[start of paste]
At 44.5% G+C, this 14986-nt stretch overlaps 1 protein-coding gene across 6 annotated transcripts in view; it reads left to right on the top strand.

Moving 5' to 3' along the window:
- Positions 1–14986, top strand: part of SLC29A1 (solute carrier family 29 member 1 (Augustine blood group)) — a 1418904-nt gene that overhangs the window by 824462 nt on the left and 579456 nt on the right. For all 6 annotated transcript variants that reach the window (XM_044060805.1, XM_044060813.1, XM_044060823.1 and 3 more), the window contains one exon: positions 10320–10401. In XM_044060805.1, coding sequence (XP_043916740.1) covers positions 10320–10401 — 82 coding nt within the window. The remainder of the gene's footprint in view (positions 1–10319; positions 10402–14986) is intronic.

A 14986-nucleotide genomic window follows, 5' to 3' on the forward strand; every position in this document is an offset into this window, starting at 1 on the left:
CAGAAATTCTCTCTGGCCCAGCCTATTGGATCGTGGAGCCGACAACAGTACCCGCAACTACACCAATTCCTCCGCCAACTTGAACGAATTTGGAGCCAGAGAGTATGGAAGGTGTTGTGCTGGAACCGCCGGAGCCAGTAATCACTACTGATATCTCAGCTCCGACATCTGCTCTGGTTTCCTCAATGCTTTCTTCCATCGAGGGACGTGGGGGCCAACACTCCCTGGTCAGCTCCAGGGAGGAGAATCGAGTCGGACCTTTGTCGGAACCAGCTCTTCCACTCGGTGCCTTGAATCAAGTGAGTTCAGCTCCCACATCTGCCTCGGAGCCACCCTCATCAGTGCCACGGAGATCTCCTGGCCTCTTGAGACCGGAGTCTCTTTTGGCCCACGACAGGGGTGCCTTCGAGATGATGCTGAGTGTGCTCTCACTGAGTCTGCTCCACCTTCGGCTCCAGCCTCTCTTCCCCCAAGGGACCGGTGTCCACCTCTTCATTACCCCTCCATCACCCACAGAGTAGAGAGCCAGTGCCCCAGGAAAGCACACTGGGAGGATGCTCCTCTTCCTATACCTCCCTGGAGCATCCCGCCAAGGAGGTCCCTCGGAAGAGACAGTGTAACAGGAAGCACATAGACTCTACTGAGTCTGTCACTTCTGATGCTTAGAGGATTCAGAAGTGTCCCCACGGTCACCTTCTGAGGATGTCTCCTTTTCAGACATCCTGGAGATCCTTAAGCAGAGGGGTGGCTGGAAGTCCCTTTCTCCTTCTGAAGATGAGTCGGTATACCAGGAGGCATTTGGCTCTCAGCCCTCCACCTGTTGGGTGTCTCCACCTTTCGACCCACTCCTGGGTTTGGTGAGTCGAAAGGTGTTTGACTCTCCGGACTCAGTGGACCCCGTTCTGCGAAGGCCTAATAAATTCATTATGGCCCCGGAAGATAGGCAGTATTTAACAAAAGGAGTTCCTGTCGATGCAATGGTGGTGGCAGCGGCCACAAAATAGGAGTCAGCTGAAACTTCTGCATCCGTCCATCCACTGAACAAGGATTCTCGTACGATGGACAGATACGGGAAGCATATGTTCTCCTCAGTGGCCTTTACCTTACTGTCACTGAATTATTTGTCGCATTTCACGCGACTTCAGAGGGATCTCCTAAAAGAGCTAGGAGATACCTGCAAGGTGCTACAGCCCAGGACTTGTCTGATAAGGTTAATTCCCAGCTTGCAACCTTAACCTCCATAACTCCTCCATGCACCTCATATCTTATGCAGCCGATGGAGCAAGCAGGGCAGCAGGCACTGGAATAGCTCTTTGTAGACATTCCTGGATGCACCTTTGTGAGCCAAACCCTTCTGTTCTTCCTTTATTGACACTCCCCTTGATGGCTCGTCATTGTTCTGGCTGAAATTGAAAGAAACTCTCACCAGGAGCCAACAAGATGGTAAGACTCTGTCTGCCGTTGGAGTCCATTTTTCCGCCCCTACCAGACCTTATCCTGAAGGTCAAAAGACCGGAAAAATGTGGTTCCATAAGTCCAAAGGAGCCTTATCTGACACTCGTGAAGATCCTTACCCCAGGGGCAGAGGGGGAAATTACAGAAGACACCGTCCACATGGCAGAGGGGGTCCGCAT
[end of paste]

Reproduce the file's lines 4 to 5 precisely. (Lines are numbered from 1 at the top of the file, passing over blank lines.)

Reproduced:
A 14986-nucleotide genomic window follows, 5' to 3' on the forward strand; every position in this document is an offset into this window, starting at 1 on the left:
CAGAAATTCTCTCTGGCCCAGCCTATTGGATCGTGGAGCCGACAACAGTACCCGCAACTACACCAATTCCTCCGCCAACTTGAACGAATTTGGAGCCAGAGAGTATGGAAGGTGTTGTGCTGGAACCGCCGGAGCCAGTAATCACTACTGATATCTCAGCTCCGACATCTGCTCTGGTTTCCTCAATGCTTTCTTCCATCGAGGGACGTGGGGGCCAACACTCCCTGGTCAGCTCCAGGGAGGAGAATCGAGTCGGACCTTTGTCGGAACCAGCTCTTCCACTCGGTGCCTTGAATCAAGTGAGTTCAGCTCCCACATCTGCCTCGGAGCCACCCTCATCAGTGCCACGGAGATCTCCTGGCCTCTTGAGACCGGAGTCTCTTTTGGCCCACGACAGGGGTGCCTTCGAGATGATGCTGAGTGTGCTCTCACTGAGTCTGCTCCACCTTCGGCTCCAGCCTCTCTTCCCCCAAGGGACCGGTGTCCACCTCTTCATTACCCCTCCATCACCCACAGAGTAGAGAGCCAGTGCCCCAGGAAAGCACACTGGGAGGATGCTCCTCTTCCTATACCTCCCTGGAGCATCCCGCCAAGGAGGTCCCTCGGAAGAGACAGTGTAACAGGAAGCACATAGACTCTACTGAGTCTGTCACTTCTGATGCTTAGAGGATTCAGAAGTGTCCCCACGGTCACCTTCTGAGGATGTCTCCTTTTCAGACATCCTGGAGATCCTTAAGCAGAGGGGTGGCTGGAAGTCCCTTTCTCCTTCTGAAGATGAGTCGGTATACCAGGAGGCATTTGGCTCTCAGCCCTCCACCTGTTGGGTGTCTCCACCTTTCGACCCACTCCTGGGTTTGGTGAGTCGAAAGGTGTTTGACTCTCCGGACTCAGTGGACCCCGTTCTGCGAAGGCCTAATAAATTCATTATGGCCCCGGAAGATAGGCAGTATTTAACAAAAGGAGTTCCTGTCGATGCAATGGTGGTGGCAGCGGCCACAAAATAGGAGTCAGCTGAAACTTCTGCATCCGTCCATCCACTGAACAAGGATTCTCGTACGATGGACAGATACGGGAAGCATATGTTCTCCTCAGTGGCCTTTACCTTACTGTCACTGAATTATTTGTCGCATTTCACGCGACTTCAGAGGGATCTCCTAAAAGAGCTAGGAGATACCTGCAAGGTGCTACAGCCCAGGACTTGTCTGATAAGGTTAATTCCCAGCTTGCAACCTTAACCTCCATAACTCCTCCATGCACCTCATATCTTATGCAGCCGATGGAGCAAGCAGGGCAGCAGGCACTGGAATAGCTCTTTGTAGACATTCCTGGATGCACCTTTGTGAGCCAAACCCTTCTGTTCTTCCTTTATTGACACTCCCCTTGATGGCTCGTCATTGTTCTGGCTGAAATTGAAAGAAACTCTCACCAGGAGCCAACAAGATGGTAAGACTCTGTCTGCCGTTGGAGTCCATTTTTCCGCCCCTACCAGACCTTATCCTGAAGGTCAAAAGACCGGAAAAATGTGGTTCCATAAGTCCAAAGGAGCCTTATCTGACACTCGTGAAGATCCTTACCCCAGGGGCAGAGGGGGAAATTACAGAAGACACCGTCCACATGGCAGAGGGGGTCCGCAT